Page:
Sundial CEO Says Day-Trading Retail Investors ‘Helped Shape The Business’

Cindy Apt

Sundial Growers Inc (NASDAQ: SNDL), one of the largest players in the Canadian cannabis market has undergone an incredible transition since Zach George came as CEO, including organic change and M&A.

During Benzinga’s Cannabic Capital Conference, in Miami, Scott Greiper founder and president of Viridian Capital Advisors interviewed George on the business goals of the company, how they are pursued and why they have led to a significant increase in the financial performance and market value of the company.

Greiper sparked the conversation by referring to a general decline in the capital inflow into the cannabis industry and a record year for the number of M&A transactions. “Zach has been a major player in using M&A to improve its business,” Greiper noted.

However, things were not so simple for George when he arrived at the company in early 2020.

“When I arrived and started as a CEO, the company was experiencing extreme challenges,” George said. “We had cost-control issues and we lacked focus. We were trying to pursue initiatives in wellness, recreational and medical cannabis, spending money in half-dozen countries, and at a point, we were about to miss payroll.”

Sundial Rises Thanks To ‘Day-Trading Retail Investors’

The CEO explained how the company recovered its financial condition through a combination of layoffs, asset sales, deferred equity swaps and “rescue financing.” In addition, the company used social media to raise over $1.2 billion dollars in roughly eight months. Greiper highlighted the average daily dollar volume of Sundial stocks “is incredible, probably one of the ten most liquid names in the cannabis public market which is not an easy thing to achieve since most of the stocks have been in decline.”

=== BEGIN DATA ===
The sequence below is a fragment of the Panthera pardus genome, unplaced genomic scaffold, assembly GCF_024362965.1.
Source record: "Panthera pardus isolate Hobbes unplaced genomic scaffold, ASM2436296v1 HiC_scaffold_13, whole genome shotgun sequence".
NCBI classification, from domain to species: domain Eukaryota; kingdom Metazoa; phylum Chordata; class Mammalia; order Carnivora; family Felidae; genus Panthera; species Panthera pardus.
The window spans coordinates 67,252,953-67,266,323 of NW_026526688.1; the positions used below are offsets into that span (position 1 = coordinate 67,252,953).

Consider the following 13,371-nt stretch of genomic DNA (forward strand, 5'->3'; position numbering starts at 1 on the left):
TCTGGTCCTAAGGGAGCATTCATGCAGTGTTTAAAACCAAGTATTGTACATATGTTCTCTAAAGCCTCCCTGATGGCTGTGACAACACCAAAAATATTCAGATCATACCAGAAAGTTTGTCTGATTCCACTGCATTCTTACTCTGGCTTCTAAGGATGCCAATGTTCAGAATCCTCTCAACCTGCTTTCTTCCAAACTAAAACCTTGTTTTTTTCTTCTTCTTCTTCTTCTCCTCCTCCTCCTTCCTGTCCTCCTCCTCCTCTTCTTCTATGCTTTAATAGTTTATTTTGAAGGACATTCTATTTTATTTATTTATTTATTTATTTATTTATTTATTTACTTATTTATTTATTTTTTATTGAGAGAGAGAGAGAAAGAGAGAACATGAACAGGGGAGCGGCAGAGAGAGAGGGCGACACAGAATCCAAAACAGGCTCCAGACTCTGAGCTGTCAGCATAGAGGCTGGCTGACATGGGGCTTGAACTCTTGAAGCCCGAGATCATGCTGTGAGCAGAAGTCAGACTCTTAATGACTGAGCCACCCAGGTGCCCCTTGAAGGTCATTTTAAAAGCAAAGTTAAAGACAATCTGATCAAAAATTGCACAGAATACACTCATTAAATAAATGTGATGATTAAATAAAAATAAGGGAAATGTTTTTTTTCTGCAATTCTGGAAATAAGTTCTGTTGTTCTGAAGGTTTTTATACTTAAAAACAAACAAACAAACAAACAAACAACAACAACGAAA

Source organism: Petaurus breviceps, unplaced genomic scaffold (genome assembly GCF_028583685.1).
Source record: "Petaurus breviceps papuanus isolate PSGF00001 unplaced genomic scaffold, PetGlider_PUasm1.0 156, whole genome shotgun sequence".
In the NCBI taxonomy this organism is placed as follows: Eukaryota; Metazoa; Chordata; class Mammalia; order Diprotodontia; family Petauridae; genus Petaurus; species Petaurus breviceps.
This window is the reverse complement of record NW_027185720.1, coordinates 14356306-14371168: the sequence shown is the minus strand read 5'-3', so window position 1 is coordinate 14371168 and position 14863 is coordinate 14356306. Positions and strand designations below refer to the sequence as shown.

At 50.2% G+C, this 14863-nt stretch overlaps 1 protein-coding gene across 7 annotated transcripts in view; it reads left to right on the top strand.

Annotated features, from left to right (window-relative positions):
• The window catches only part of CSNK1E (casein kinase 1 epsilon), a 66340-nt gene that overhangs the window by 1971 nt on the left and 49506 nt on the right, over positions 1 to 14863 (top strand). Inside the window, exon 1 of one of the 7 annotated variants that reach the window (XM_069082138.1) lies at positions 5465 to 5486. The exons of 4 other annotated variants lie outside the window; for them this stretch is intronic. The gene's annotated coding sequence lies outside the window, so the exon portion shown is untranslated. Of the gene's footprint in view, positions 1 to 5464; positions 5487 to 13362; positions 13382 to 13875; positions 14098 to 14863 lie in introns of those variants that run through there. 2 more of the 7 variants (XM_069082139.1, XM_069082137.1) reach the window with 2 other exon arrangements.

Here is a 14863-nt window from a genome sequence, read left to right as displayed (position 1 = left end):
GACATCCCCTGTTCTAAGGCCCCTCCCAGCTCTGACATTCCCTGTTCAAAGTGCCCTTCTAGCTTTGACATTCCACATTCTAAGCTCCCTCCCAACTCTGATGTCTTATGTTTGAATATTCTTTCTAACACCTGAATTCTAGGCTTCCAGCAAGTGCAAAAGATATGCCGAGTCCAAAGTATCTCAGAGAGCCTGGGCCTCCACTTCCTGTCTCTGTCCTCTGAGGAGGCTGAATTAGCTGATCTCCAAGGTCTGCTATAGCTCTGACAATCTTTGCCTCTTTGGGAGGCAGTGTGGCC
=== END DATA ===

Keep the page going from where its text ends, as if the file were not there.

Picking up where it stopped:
George explained that during the pandemic the company saw the effects of the various stimulus payments and the rise of day-trading retail investors, working from home, as a major driver of Sundial’s recovery. “Their support and activity were instrumental in enabling us to shape the business to where we are today.”

Sundial’s level of liquidity has allowed the company to improve the cost of capital, however, George explained the company has not raised capital “in quite some time,” and management is “looking to earn the right to take additional risk.”

Sundial’s ‘Finance Arm’

Sundial started a finance arm before acquiring Alcanna, one of the largest private-sector retailers of alcohol in North America and the largest in Canada by the number of stores, in March. George explained, the Sundial team realized that economic returns will be generated in financing operations in the cannabis sector.

“In this supposed gold rush, it is really not the gold nor the ‘pick acting as shovels,’ (…) is the financing of those activities was the lion’s share of economics has been earned thus far,” George noted, adding that “elevated spreads” and lack of banking access have given birth to instruments like unit warrants transactions, instruments that have created a significant value for investors while many companies are struggling.

In this context, Sundial decided to make use of its liquidity and deploy capital in the U.S.

Sundial’s 4Q and Full Year Financial Reports Coming Soon

The CEO also noted that the company plans to release its full financial results for 2021 by the end of April, and stressed that the delay was not due to “a dispute with auditors”, restatements” or “revenue recognition.” He took personal responsibility for the delay. “This has been a function of rapid-pace of growth for the company that has put our auditors and finance team under a significant amount of stress.”

“Over the last two years at the lows our market cap was less than $30 million, and at the high, it is greater than $3 billion. We have been able to transform the business at a very rapid clip.”

Photo By Lelen Ruete.

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